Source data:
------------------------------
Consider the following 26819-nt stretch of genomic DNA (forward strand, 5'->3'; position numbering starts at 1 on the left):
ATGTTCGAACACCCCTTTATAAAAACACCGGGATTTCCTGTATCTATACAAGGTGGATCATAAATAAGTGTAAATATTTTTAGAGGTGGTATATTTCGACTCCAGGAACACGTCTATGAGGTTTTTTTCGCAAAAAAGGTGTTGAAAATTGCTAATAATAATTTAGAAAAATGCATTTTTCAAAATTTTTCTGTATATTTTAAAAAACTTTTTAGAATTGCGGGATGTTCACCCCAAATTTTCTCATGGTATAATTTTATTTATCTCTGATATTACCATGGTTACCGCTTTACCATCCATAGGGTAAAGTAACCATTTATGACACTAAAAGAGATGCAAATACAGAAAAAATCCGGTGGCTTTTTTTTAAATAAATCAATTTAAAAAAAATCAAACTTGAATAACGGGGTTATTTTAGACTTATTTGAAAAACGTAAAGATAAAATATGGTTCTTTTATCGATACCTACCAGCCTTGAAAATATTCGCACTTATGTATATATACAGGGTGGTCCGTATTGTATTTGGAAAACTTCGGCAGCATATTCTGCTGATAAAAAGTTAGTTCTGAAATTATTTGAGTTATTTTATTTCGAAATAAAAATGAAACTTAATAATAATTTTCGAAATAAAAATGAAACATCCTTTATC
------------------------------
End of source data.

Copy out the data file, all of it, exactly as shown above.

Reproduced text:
Consider the following 26819-nt stretch of genomic DNA (forward strand, 5'->3'; position numbering starts at 1 on the left):
ATGTTCGAACACCCCTTTATAAAAACACCGGGATTTCCTGTATCTATACAAGGTGGATCATAAATAAGTGTAAATATTTTTAGAGGTGGTATATTTCGACTCCAGGAACACGTCTATGAGGTTTTTTTCGCAAAAAAGGTGTTGAAAATTGCTAATAATAATTTAGAAAAATGCATTTTTCAAAATTTTTCTGTATATTTTAAAAAACTTTTTAGAATTGCGGGATGTTCACCCCAAATTTTCTCATGGTATAATTTTATTTATCTCTGATATTACCATGGTTACCGCTTTACCATCCATAGGGTAAAGTAACCATTTATGACACTAAAAGAGATGCAAATACAGAAAAAATCCGGTGGCTTTTTTTTAAATAAATCAATTTAAAAAAAATCAAACTTGAATAACGGGGTTATTTTAGACTTATTTGAAAAACGTAAAGATAAAATATGGTTCTTTTATCGATACCTACCAGCCTTGAAAATATTCGCACTTATGTATATATACAGGGTGGTCCGTATTGTATTTGGAAAACTTCGGCAGCATATTCTGCTGATAAAAAGTTAGTTCTGAAATTATTTGAGTTATTTTATTTCGAAATAAAAATGAAACTTAATAATAATTTTCGAAATAAAAATGAAACATCCTTTATC